Contrast is markedly improved, revealing delicate features like white ovals, hints of structure in the Great Red Spot, and the ragged edges and rifting of the equatorial belts. In unfiltered views of a transit of Europa, the satellite's tiny disk disappears soon after it passes in front of Jupiter's globe, but through all of the filters I can follow it more than halfway to the planet's central meridian.
The Baader Fringe-Killer and Sirius MV20 filters preserve a surprising amount of color information, although more secondary spectrum remains. Through both of these filters Jupiter's equatorial belts retain their ruddy pastel hues, and I can still see the robin's-egg blue of the festoons protruding into the Equatorial Zone from the northern edge of the South Equatorial Belt. These features are just amber-gray halftones through the Wratten 12 and Baader Contrast-Booster filters.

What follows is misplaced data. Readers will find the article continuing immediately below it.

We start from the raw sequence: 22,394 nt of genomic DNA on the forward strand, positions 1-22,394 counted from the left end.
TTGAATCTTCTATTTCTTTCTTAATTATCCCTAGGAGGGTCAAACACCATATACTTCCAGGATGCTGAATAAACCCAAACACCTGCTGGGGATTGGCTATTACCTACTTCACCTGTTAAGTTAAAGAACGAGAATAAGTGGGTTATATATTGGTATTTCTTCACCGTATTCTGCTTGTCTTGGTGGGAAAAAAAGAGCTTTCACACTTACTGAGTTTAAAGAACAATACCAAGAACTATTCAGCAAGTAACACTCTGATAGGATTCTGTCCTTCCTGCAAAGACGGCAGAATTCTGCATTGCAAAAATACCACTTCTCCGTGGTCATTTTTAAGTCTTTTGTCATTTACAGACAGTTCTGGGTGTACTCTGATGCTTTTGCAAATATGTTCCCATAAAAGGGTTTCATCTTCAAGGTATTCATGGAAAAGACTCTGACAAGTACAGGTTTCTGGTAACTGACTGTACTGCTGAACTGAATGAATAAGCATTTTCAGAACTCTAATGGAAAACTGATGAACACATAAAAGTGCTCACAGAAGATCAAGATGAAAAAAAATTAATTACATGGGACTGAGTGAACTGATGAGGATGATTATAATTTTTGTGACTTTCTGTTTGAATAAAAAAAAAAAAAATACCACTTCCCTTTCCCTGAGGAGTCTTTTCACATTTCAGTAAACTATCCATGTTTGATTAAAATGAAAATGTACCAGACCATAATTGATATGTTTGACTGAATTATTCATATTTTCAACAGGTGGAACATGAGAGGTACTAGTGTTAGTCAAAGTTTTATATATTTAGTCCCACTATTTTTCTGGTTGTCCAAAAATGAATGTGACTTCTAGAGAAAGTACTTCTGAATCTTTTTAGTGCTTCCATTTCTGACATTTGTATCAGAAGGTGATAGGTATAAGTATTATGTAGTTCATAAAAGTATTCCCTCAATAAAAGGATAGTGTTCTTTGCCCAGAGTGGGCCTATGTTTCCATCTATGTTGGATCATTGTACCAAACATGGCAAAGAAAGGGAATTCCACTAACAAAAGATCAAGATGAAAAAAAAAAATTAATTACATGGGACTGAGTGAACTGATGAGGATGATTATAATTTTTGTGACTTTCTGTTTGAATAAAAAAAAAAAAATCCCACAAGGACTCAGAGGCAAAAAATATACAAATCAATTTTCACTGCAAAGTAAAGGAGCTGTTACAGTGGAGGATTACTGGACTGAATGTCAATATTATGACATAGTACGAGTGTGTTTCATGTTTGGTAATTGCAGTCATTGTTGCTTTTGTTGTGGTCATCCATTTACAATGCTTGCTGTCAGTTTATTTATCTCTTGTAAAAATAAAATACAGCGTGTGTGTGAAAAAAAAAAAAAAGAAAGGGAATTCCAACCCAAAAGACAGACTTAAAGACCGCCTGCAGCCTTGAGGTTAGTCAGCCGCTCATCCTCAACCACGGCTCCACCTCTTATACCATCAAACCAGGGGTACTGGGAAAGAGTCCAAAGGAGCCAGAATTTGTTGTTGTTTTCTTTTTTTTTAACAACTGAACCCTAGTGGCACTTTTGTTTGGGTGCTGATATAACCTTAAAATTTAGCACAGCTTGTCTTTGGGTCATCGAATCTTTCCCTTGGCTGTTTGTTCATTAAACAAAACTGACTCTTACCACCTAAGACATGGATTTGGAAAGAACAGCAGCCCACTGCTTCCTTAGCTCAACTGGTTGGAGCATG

The improvement on Saturn is just as striking as it was for Jupiter. In unfiltered views, the planet's globe is devoid of detail except for a diffuse equatorial belt and a dusky patch surrounding the pole. The filters afford glimpses of subtle, low-contrast banding and give the polar hood a well-defined border. The ring system also sharpens dramatically. The Cassini Division in the rings stands out much more boldly, and, in the steadiest moments, I can glimpse concentric tonal gradations in ring B and a central dusky shading in ring A. Without a filter, the gap between the interior of ring B and the globe is awash in a "noise" of purple haze that masks the faint "signal" of the crepe ring. Despite a modest reduction in image brightness, the crepe ring is visible at a glance in the ansae of the rings through all of the dielectric filters; the denser Wratten 12 filter doesn't fare as well in this respect. On Saturn I don't find the color shift objectionable through any of the filters (no doubt due in large measure to the overall intrinsic yellowish color of Saturn's globe), but only the Sirius MV20 and the stacked combination of the Baader Fringe-Killer and Neodymium filters preserve the difference between the colors of the globe and the rings. The planet is tack sharp through the other filters, but the views are reminiscent of old sepia-tone photographs.